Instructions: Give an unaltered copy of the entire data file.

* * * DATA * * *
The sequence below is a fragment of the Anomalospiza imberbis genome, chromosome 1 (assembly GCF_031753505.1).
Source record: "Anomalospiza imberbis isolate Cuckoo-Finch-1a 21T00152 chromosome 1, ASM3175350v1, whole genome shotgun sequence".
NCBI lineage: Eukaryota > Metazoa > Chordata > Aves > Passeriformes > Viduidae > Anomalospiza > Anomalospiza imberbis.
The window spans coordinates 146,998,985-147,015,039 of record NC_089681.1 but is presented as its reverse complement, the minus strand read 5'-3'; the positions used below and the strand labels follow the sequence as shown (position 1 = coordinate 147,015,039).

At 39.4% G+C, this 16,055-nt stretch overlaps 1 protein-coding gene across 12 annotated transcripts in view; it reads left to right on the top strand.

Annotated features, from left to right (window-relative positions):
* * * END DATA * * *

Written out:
The sequence below is a fragment of the Anomalospiza imberbis genome, chromosome 1 (assembly GCF_031753505.1).
Source record: "Anomalospiza imberbis isolate Cuckoo-Finch-1a 21T00152 chromosome 1, ASM3175350v1, whole genome shotgun sequence".
NCBI lineage: Eukaryota > Metazoa > Chordata > Aves > Passeriformes > Viduidae > Anomalospiza > Anomalospiza imberbis.
The window spans coordinates 146,998,985-147,015,039 of record NC_089681.1 but is presented as its reverse complement, the minus strand read 5'-3'; the positions used below and the strand labels follow the sequence as shown (position 1 = coordinate 147,015,039).

At 39.4% G+C, this 16,055-nt stretch overlaps 1 protein-coding gene across 12 annotated transcripts in view; it reads left to right on the top strand.

Annotated features, from left to right (window-relative positions):